Richard

You may send your questions for Richard to AskRichard.

About Richard Wade

Richard Wade is a retired Marriage and Family Therapist living in California.

  • Aj

    I often encounter rants that I completely disagree with. As Richard says, you can’t shorten someone’s rant by arguing it. I let people rant the majority of the time, even if I’m not listening or don’t care, I think it’s polite, and people need to rant sometimes. If you’re doing it to protect theists then regardless of whether you agree with the rant or not, you’re just reinforcing their already special position that makes them like spoiled babies. People have opinions that are different to yours, people need to deal with that.

    Two tactics to stop a rant work pretty well: jokes usually in the form of non sequiturs, and bluntly ignoring what they’re saying while talking about something else louder than them. Both tend to make people lose momentum, but a joke can emotionally calm them down as well, perhaps even ingratiating yourself to them, otherwise they’ll probably be pissed off at you.

    Describing someone’s rant as blaming “all the world’s problems is caused by religion” sounds a lot like a strawman, one that is often ignorantly used against Richard Dawkins and Christopher Hitchens from people who decided to read the title of a documentary or book, but not the content, even though everyone knows that titles are often provocative on purpose.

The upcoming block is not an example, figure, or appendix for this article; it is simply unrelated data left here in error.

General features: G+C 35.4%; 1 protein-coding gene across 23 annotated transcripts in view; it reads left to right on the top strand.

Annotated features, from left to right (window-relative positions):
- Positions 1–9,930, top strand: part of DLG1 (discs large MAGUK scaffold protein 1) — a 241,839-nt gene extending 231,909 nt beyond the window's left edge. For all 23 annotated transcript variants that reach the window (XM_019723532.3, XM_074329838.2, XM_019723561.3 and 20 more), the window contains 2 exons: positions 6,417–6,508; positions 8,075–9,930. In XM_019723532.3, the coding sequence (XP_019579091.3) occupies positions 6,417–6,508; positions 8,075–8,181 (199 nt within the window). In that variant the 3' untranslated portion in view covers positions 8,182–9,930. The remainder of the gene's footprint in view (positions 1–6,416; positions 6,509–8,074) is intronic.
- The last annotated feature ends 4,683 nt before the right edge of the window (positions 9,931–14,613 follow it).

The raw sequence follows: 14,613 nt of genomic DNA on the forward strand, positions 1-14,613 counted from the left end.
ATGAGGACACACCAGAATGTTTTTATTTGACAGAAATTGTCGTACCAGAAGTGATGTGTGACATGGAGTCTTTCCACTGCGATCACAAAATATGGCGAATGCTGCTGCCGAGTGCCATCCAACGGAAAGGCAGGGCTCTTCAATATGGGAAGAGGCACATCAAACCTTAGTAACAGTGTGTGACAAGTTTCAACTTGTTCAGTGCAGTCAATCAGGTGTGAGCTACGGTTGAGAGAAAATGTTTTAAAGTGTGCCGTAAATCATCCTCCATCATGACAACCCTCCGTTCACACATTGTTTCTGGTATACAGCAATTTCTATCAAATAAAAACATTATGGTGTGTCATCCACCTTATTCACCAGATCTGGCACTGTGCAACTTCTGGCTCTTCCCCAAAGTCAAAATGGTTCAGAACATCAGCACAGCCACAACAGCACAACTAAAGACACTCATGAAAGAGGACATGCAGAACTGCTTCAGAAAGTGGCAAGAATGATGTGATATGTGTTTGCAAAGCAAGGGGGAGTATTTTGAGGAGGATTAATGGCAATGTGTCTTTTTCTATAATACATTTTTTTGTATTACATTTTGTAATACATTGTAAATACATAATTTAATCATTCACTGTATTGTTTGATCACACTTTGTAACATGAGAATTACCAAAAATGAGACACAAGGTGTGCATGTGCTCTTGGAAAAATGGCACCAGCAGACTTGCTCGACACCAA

• Quester

    Thank-you, Richard, and AJ. This gives me a fair amount to chew on.

  • http://universalheretic.wordpress.com/ Victor

    Sound and even handed advice from Richard.

  • Greg B

    When these arguments deteriorate into comparing theist atrocities to atheist atrocities (or whatever ideology)… its important to remember that the common denominator is people. We are the best and worst humanity has to offer.

  • https://www.google.com/reader/shared/03285257443185929989 Scotty B

    Excellent advice from Richard, but the Gordian Knot solution is just to not invite that guy if he can’t comply with the groups norms. Not always the best solution, but it should work!